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Fire crew will test out their skills on mud near Medway Valley Leisure Park in Strood

By Lynn Cox

Firefighters will be testing out their skills on Wednesday morning as they rescue someone from mud flats near Medway Valley Leisure Park, in Strood.

A crew from Larkfield will be leading the training with their water safety unit, the team specialise in rescues from water and unstable surfaces.

They will be joined on the day by colleagues from Thames-side fire station for the rescue scenario, which starts at 10.30am.

Firefighters will carry out a mud rescue.
Firefighters will carry out a mud rescue.

The drama will unfold with a simulated 999 call to Kent Fire and Rescue Services’ emergency control centre to reports that a dog walker has gone onto mud flats after his pet and become stuck in the mud the park in Chariot Way.

Julian Hartley, crew manager from Larkfield, said: “With temperatures near freezing and the tide starting to turn, time is of the essence.

“Our priority is to get the best possible outcome for those who need our help by using our knowledge, training and skills in a collaborative way to save lives.”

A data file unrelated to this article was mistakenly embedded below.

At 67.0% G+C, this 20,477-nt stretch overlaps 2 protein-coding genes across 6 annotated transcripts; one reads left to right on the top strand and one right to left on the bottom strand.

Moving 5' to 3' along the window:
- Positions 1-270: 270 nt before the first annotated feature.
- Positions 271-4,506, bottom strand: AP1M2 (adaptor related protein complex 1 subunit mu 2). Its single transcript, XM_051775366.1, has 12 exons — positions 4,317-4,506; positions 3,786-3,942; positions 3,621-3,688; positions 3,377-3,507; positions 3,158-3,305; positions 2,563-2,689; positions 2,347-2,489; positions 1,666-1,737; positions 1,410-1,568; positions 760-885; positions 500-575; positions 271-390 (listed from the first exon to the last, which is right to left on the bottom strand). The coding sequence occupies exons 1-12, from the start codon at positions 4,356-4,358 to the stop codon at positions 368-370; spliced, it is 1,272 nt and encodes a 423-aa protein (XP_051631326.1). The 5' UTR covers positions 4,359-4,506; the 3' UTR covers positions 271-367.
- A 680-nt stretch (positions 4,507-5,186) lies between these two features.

Crews wearing dry suits and life jackets will use swift water rescue equipment and a mud path and a portable rescue platform to reach the dog lover casualty and bring him to safety.

Firefighter Hartley added: “We’re called to a wide range of challenging incidents and have to work under pressure, often in difficult conditions and all weathers.

“Our job is about saving lives and achieving the best possible outcome for those trapped or injured as quickly and effectively as possible and this type of training provides an excellent opportunity for our firefighters to test our response, incident command, casualty handling and time critical care skills.

“The best way to avoid becoming trapped is to stick to footpaths and solid ground if you’re out walking and keep your dog on a lead near mud and ice.”

Avdice given by crews on what you should do if you become stuck in the mud include, staying calm and lie down and spread your arms and legs wide apart and shout for help and get someone to dial 999.

Other advice includes, don’t stand upright or attempt any movement as this makes you sink even more quickly and if see someone stuck in the mud, always go for help - do not go into the mud yourself.

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